By Sarah Crawford
Ballet 314 presented two performances of Ragtime: The American Experience at the Blanche M. Touhill Performing Arts Center on the campus of University of Missouri—St. Louis on Sunday, May 14. Robert Poe, Ballet 314’s Artistic Director, choreographed this full-length ballet based on the novel Ragtime, written by E.L Doctorow. The company had originally performed this ballet in 2021 with roughly a dozen dancers onstage. This past weekend’s performance not only showcased a cast nearly doubled in size comprised of both company members and local guest artists, but also marked Ballet 314’s performance debut at the Touhill. After both the 2:00 and 7:00 performances, the audience was invited to stay for an informal Q & A with members of the cast and the directors, which was moderated by Joanna Dee Das and Erica Hill, respectively...
Ballet 314 will be offering a streamed performance of Ragtime: The American Experience in the near future. In an attempt to avoid spoilers for those who have not yet seen this show, this review will not contain a plot synopsis.
Ragtime: The American Experience is absolutely a ballet, but perhaps not the kind of ballet that most people would first imagine if they were to describe what ballet is. The dancers exhibited their classical training in every facet of this performance with their long lines, clean turns, precise body positions, crisp footwork, obviously turned out legs, and elegant epaulment, whether they were dancing to lively ragtime music or soft classical music. However, Robert Poe’s choreography also included strong jazz and modern influences, evidenced by the dancers’ loose upper body movements, floor work, social dancing, and occasional flexed feet. The dancers also performed only in flat ballet shoes or jazz shoes, except for a brief moment in the second act during which a small group of dancers performed in pointe shoes.
Set in New York City at the turn of the 20th century, the opening scenes of Ragtime: The American Experience introduced the audience to the ballet’s main characters and its diverse people groups. The dancers’ costumes immediately distinguished who belonged to which class in society and made clear in which time period this story was taking place. The sets used throughout the ballet were minimal in nature, yet very effective; they mostly consisted of a few pieces of furniture, props, and various lighting effects projected on a blank scrim behind the dancers. The overall simplicity of the set design suited this ballet well and, whether intentional or not, gave the audience more opportunities to focus more on the story that the dancers were telling with their expressive dance movements, mimed gestures, and natural interactions with each other.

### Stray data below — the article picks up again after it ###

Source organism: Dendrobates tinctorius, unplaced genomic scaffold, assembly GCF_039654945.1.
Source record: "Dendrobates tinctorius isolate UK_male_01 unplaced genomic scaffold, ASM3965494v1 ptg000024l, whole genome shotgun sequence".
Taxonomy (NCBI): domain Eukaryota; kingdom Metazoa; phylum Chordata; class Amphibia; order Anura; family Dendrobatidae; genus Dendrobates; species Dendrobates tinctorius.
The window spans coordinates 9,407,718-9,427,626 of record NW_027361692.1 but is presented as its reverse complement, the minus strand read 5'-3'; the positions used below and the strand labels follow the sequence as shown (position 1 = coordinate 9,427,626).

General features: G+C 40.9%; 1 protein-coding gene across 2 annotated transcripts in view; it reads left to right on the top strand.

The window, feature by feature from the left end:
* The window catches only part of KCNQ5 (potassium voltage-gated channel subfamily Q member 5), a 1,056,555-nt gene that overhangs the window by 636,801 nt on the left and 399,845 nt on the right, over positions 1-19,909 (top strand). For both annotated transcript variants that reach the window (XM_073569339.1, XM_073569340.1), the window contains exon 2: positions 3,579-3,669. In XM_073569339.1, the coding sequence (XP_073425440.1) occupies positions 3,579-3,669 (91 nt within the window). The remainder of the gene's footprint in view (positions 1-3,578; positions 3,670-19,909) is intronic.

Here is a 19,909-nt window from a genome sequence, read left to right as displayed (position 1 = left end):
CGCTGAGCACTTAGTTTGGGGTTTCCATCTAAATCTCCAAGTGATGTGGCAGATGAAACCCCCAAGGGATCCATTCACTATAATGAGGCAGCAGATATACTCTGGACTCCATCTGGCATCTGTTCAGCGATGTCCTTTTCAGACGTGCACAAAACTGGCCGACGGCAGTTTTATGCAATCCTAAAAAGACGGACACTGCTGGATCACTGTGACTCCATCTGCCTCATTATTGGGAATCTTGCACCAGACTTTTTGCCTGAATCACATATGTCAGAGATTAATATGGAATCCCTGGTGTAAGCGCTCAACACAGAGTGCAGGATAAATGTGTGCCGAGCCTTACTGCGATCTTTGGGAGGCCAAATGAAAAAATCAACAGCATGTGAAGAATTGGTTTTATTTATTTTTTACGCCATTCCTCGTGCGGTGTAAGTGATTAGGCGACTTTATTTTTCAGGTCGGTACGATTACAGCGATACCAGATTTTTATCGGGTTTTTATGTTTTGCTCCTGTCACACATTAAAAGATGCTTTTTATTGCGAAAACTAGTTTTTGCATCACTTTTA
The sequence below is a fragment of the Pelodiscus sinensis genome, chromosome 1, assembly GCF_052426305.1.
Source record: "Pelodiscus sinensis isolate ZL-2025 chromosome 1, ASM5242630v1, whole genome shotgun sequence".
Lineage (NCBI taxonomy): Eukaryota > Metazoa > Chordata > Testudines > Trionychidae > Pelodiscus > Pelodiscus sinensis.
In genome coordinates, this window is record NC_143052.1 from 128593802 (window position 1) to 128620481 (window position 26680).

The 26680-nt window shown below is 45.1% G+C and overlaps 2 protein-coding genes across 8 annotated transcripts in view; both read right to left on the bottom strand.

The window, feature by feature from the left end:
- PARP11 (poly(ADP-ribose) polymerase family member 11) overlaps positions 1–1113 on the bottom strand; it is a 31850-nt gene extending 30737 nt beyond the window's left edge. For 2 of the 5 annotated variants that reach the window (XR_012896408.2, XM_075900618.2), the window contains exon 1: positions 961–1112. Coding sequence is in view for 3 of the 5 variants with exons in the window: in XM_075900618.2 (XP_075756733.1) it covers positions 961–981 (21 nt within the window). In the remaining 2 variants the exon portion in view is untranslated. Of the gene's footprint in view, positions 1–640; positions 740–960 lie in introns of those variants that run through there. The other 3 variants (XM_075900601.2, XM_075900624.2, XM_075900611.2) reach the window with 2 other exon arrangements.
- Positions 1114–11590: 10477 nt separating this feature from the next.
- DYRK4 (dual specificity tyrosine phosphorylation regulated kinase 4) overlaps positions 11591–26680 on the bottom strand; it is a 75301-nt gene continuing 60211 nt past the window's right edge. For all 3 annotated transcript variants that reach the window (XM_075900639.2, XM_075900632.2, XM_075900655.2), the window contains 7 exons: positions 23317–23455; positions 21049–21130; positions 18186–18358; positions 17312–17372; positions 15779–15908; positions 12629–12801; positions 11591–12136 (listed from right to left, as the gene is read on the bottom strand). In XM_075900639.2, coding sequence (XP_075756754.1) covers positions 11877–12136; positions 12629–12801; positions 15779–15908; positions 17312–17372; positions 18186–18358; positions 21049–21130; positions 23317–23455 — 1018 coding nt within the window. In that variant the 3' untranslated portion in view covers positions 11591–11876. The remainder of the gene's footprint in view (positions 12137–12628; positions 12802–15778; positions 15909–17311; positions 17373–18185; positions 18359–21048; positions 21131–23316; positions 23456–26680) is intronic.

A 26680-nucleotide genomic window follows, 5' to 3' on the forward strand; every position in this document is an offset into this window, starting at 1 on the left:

Since the beginning of civilization, countless people have relied on the arts to help them escape the pain, struggles, and cares of the world in which they live. Dance, particularly ballet, has a long history of transporting audiences to worlds they had never imagined and introducing them to characters there whom they would never encounter anywhere else. Ragtime: The American Experience does the opposite. This ballet doesn’t just expose its audiences to the harsh realities of societal injustice, police brutality, spousal abuse, death, and grief; it immerses audiences in the raw emotions from these experiences from start to finish.
No one wants to experience such circumstances in life, but in witnessing them onstage, audiences quickly come to care about the outcome of the characters’ situation. They leave the theater after this show more aware and more sensitive to the tragedies that not only the characters in this story experienced, but also countless others in the past and in the present day. People can emerge from the pain of witnessing or experiencing such tragedies stronger, wiser, and more empathetic than they were before. The world needs humanity to possess more of these traits, and Ragtime: The American Experience helps to meet that need in a powerful way while also displaying the beauty that stems from loyal friendship, standing up for what is right at great personal cost, celebrating significant milestones in life, the love of family, and changed hearts.
Photos by Lumosco Photo
St. Louis Dance HQ
Connecting St. Louis' vibrant dance community with a compilation of writing from local voices